Why make changes to food?
I know this is a crazy time, but it’s also a rare opportunity. Aside from parents who are both working full time from home, with young children, many people have unprecedented amounts of time. Even if working, there are no commutes, no pick-ups or drops offs and no external activities.
This could be a great time to work on the children’s eating – especially if both parents are home and that’s not the usual situation. Coming out of isolation with a child who does eat more widely would be amazing!
My book Creating Confident Eaters is all about making changes to food, to the menu and to the approach. The rationale behind writing it and picking this angle is because change is really challenging for us. Whether a child or an adult and especially around food. The less we do it, the more difficult it becomes. Picky eaters, by definition do not like new foods and often are very resistant to change.
The long-term effect of this can be a very limited diet over a number of years. It can also result in less foods eaten over time as favourites get dropped through boredom or negative experiences. Rigidity too, often increases when food choices are small.
But, if we are more able to accept changes:
1. It organically starts to help with the rigidity. Accepting change makes slight differences in regular food less concerning. I have many, many families who will attest to this. Their child has become so frustratingly rigid around foods that it’s difficult to even serve favourites. Once changes are introduced the rigidity seems to lessen by itself.
2. We are more socially flexible. If the bread is slightly different or the peanut butter a new brand it’s not as confronting when we’re at someone else’s house, a party or a camp, for example.
3. New becomes that much easier. Change is the precursor to new, so the more comfortable we are with change, the easier new becomes. I have seen this time and again with children who are not at all interested in new foods but when change becomes a normal part of their routine, new foods become less of a hurdle.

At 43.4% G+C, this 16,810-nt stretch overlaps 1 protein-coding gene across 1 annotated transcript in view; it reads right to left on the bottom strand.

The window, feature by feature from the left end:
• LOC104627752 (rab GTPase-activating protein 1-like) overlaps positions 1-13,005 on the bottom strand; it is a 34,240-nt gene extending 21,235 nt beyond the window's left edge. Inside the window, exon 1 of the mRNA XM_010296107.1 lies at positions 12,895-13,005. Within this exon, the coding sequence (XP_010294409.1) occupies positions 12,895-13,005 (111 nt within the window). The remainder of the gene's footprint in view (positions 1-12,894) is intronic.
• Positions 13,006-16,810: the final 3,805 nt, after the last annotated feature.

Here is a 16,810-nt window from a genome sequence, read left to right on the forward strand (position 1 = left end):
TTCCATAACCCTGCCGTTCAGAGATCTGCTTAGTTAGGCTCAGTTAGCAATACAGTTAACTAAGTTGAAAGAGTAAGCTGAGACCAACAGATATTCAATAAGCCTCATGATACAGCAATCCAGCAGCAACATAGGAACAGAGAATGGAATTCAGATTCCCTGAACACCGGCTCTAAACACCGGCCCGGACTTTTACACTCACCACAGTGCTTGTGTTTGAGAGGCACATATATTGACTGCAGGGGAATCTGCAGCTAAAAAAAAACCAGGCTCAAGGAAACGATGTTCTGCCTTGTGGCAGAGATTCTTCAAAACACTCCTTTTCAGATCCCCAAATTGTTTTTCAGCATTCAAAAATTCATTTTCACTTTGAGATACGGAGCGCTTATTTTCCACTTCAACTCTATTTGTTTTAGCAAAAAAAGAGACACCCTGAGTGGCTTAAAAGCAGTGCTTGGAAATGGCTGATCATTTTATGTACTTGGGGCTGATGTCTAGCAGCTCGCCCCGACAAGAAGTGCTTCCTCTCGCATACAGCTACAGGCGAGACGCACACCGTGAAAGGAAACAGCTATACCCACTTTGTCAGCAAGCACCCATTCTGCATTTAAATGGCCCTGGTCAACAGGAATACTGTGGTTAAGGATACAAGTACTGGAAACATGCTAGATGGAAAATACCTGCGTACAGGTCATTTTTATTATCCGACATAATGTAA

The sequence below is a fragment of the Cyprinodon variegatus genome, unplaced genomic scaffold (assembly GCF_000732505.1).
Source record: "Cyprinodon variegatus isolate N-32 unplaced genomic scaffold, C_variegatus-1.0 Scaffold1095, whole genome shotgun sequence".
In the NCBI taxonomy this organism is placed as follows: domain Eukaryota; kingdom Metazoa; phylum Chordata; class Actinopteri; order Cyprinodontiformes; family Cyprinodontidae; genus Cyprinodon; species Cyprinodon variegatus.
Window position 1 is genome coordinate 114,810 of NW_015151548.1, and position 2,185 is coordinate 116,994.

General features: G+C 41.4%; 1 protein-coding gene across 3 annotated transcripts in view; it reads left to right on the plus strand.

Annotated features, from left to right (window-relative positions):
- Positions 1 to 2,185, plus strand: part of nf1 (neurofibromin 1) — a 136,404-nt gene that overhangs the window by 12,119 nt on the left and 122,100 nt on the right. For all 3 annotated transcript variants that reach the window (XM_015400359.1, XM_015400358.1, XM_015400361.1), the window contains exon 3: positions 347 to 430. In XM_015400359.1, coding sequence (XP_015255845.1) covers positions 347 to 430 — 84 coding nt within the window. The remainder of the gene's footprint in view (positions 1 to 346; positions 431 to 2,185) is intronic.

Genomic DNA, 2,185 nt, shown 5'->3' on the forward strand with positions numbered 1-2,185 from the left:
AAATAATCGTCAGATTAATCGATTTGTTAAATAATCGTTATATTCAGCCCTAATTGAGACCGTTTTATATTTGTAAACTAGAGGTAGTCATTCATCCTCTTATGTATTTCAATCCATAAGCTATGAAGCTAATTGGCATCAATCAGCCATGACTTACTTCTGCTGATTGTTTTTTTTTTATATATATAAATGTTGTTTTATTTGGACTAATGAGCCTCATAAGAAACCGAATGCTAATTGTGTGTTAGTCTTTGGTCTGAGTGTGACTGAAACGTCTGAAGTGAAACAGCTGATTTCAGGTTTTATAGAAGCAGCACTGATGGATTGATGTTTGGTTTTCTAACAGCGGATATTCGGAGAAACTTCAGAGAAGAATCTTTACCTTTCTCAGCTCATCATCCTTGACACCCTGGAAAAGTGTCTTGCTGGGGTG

4. Our brain loves continuity, it loves routine and it loves predictability. It becomes very easy to fall into the trap of having only a set number of foods served. Making changes that are small, is often OK and this gently prepares the brain for new things to come.
5. Accepting changes around food can also be positive in other areas of life. The skills learned translate to other activities.
Often our approach to food can have unintended side-effects both negative and positive.
1. If we do not eat certain foods or groups of foods for a period of time, it becomes more difficult to consume them. Studies have shown that children who avoid certain textures can build up an aversion to them. For this reason alone, it’s critically important we don’t allow our child to stick to a narrow band of foods and textures.
If we do have a child struggling with textures, desensitising via the hands first is useful. Getting used to a slimy or wet texture, for example, does translate into more comfort with that in the mouth, over time.
2. Avoiding foods does make them more confronting. Our brain likes the comfortable, likes the familiar and so the more we build a comfort level around new foods on all levels the easier it is. This is not about eating, this is about getting comfortable with the look, the feel and the smell. If you have a food anxious child, it’s often easier to do this away from the table. Washing apples or using carrot “bricks”, for example.
3. Parents often ask why their child is able to eat new sweets but not even go near a new fruit or other food.
Our approach can have a huge impact on outcomes. If we decide that a slide is frightening and we’ll hate it, then that will probably be the case. Similarly, if we have had an occasion when we’ve put a fruit in our mouth, and it’s been an awful experience (or even if we just believe it will be) then that affects the outcome. Conversely, if sweets have always been pleasurable, we are approaching them with that at the front of our minds. Everything is saying “yep, this is going to be great” so it often is.
Supporting our child to have a more positive approach to food is always of benefit. An easy start is to focus on the language, both body and oral that we use around food and meals.
Getting used to slight variations of foods is the best way to begin supporting a child to eat more widely. It’s a long and often slow process, but it does work, and it doesn’t necessarily have to be something that takes a lot of time, effort or contributes to wastage.
Judith is an AOTA accredited picky eating advisor and internationally certified nutritional therapist. She works with 100+ families every year resolving fussy eating and returning pleasure and joy to the meal table.